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(to Bridgette McGee)

The lipstick smelled and tasted rancid but felt better than dry, bleeding skin. Better than the taste of bile that had been oozing into my mouth from the thought of May 19.

“Can’t do any more than this,” said Jody, rouging my cheeks with few more uninterested sweeps of an ancient brush that bit and poked at my skin. “No one’s taking your pictures there, girl.” I didn’t feel pain. She was only working with what she had, working on what I wished for. I stared at her nails caked in dirt, wet and dark brown like the mud set inside the soles of Miz Emma Walker’s shoes that afternoon five years ago.

Lying on her back in the yard soggy from heavy overnight rain, Miz Walker kicked and bucked. But couldn’t overcome the newfound strength in my hand bearing down on her pale neck that turned dark like caramel as I pressed. A sense of joy prevailed on sighting death in the eyes of my former employer, on finally unshackling the intent that burned in me for two years since Father died.

“Now put these on, yourself.” Jody thrust her hand in my face, in her grip a fluffy white diaper. I stood still. “Do it, don’t force me to pull your pants down and pin you to the floor. Not today.”

Today was May 19. Jody’s eyes looked as dispassionate as Miz Walker’s. Only Jody was black and doing her job; she could be feeling different behind that visage.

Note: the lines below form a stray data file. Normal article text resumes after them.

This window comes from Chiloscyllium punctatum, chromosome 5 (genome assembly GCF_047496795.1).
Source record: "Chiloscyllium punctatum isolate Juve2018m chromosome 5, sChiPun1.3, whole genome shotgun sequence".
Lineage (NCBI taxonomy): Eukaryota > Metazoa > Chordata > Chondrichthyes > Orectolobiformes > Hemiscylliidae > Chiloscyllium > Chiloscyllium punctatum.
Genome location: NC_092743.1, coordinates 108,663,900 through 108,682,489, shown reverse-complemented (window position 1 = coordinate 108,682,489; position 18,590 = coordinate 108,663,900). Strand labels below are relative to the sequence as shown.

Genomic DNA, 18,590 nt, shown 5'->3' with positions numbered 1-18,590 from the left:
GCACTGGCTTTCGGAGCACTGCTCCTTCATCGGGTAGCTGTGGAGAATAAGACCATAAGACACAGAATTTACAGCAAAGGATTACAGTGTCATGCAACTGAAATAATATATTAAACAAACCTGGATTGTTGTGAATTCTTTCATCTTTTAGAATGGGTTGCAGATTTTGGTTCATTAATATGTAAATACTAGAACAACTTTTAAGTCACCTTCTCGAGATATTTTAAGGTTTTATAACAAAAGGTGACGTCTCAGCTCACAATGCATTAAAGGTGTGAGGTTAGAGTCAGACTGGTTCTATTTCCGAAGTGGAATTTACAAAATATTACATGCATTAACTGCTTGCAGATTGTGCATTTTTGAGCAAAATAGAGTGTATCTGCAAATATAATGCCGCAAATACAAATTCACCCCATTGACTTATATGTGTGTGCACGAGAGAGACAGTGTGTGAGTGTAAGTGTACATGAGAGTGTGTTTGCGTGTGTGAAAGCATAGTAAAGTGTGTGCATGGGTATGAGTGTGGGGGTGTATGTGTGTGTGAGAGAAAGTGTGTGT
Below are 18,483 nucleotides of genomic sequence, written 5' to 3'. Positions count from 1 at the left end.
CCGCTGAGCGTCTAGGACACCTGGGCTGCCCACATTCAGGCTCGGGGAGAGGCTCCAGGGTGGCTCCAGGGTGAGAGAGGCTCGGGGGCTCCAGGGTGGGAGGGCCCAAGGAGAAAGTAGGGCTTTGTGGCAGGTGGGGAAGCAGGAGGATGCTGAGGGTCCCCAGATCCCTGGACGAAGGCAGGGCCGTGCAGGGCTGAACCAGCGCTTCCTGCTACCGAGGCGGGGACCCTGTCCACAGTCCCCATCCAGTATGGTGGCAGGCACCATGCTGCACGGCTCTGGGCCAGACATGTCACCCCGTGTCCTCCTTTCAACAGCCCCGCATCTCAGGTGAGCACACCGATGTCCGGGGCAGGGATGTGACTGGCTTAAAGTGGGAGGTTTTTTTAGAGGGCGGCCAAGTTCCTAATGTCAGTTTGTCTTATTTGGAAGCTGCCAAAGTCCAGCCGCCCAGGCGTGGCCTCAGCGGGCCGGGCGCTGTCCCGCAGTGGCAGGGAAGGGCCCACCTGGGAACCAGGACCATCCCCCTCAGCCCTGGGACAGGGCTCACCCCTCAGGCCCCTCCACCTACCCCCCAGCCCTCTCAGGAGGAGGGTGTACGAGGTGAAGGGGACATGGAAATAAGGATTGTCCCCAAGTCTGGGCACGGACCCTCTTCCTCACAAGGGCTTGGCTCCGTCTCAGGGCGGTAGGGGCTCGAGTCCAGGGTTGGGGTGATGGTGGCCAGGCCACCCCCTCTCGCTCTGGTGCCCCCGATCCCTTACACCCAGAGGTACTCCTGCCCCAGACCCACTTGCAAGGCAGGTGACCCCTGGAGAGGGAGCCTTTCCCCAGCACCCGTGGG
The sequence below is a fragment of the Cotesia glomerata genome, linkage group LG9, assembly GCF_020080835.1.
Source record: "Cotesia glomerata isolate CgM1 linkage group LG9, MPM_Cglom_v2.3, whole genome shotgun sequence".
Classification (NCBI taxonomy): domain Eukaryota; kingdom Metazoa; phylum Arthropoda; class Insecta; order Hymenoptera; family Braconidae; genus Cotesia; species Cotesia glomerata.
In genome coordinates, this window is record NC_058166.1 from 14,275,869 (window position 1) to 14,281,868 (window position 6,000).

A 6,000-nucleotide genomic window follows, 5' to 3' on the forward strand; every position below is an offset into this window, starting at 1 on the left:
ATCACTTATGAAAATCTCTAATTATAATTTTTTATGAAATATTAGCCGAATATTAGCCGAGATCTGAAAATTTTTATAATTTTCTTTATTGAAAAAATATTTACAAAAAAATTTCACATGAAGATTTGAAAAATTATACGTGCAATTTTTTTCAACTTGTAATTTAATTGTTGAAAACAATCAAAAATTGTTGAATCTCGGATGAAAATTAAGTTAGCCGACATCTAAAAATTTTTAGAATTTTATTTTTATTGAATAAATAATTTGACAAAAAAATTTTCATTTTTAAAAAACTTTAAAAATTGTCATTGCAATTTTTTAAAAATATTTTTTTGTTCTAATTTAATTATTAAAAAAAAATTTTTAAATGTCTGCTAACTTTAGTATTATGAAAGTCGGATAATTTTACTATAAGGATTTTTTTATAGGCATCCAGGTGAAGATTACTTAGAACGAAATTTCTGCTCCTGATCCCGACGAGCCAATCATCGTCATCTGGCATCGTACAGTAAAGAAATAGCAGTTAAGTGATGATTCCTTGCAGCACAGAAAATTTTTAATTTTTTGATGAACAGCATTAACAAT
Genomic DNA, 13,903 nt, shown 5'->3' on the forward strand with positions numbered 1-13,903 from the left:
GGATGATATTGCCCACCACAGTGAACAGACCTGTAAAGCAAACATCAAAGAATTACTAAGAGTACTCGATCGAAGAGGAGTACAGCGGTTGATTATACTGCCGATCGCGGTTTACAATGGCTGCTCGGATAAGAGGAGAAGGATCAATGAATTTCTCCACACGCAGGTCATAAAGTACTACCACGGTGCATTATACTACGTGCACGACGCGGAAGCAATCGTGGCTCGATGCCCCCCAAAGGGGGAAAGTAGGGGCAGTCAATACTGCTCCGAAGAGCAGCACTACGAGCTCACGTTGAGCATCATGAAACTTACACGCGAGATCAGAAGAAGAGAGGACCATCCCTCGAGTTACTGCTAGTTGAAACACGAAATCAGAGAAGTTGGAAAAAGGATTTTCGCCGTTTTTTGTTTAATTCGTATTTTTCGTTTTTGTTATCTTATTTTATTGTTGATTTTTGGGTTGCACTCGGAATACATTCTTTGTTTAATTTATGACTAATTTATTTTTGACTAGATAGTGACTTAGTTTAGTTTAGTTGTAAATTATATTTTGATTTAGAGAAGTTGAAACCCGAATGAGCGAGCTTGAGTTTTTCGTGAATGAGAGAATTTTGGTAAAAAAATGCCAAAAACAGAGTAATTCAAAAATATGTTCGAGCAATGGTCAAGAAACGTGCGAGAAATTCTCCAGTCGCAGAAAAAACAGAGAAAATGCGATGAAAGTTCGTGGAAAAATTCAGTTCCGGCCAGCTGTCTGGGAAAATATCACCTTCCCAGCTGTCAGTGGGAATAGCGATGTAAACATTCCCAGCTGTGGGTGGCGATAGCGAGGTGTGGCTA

Unlike Miz Walker who felt no sin or shame telling the white officers that Father had tried to rape her. I know it wasn’t true. I know because I was the one, an innocent fifteen-year old, who ran a mile on gravel road and handed her note to Father, because I was outside the bedroom as they made love. I was hiding behind the credenza when Miz Walker’s husband came home early from work and caught them exchange moans, arched into each other. The last time I had seen Father so quiet and helpless was when he sat next to Mother’s bed and stared at her still body. Other than the regret of being a willing messenger, the only thing about that note that stayed inside me like gnawing shards of glass was the way it was signed off – love, E.

“You haven’t looked better.” There was a rare comfort in Jody’s voice, probably from relief that she didn’t have to strong-arm me into slipping on the diaper, which was cold between my legs. I felt no anger towards Jody or the tasteless food she often forced into my mouth or the iron rod that came down on my back for refusing to clean my cell. As if all my anger, carefully heaped and squirreled away in those three years between Father’s arrest and death, had been emptied out that afternoon on Miz Walker. Even as she lay motionless on the grass and the men in uniform cursed and dragged me, I didn’t feel I had done anything wrong, my rage now cinder.

“We’re almost there.” That was the last time I heard Jody’s voice. Listening closely to the pitch of the clipper running on the crown of my head, I passed out.

The next time I opened my eyes I could smell the metal on my head, feel air through a slit in my prison pants, and the tightness of my hands secured to the side of my body. My chin felt the cold patch of drool soaked through the shirt. It was not until I saw the rusted straps and coiled wires, the older man to my side with a black hood in his hand, and Jody standing in one far corner, the only other black woman in a room filled with hateful white eyes and bitter nods of approval, that I finally felt like a murderer. Father would have probably suffered the same denouement sitting strapped in this old wooden chair. Except that he was not guilty.


Ajay Vishwanathan is mesmerized by the power of words, more now when he sees his two-year old twins form them. Two-time Best of The Net Anthology nominee, Ajay has work published or forthcoming in over seventy literary journals, including elimae, The Potomac, DecomP, Toasted Cheese, and Stymie Mag.

© 2010, Ajay Vishwanathan

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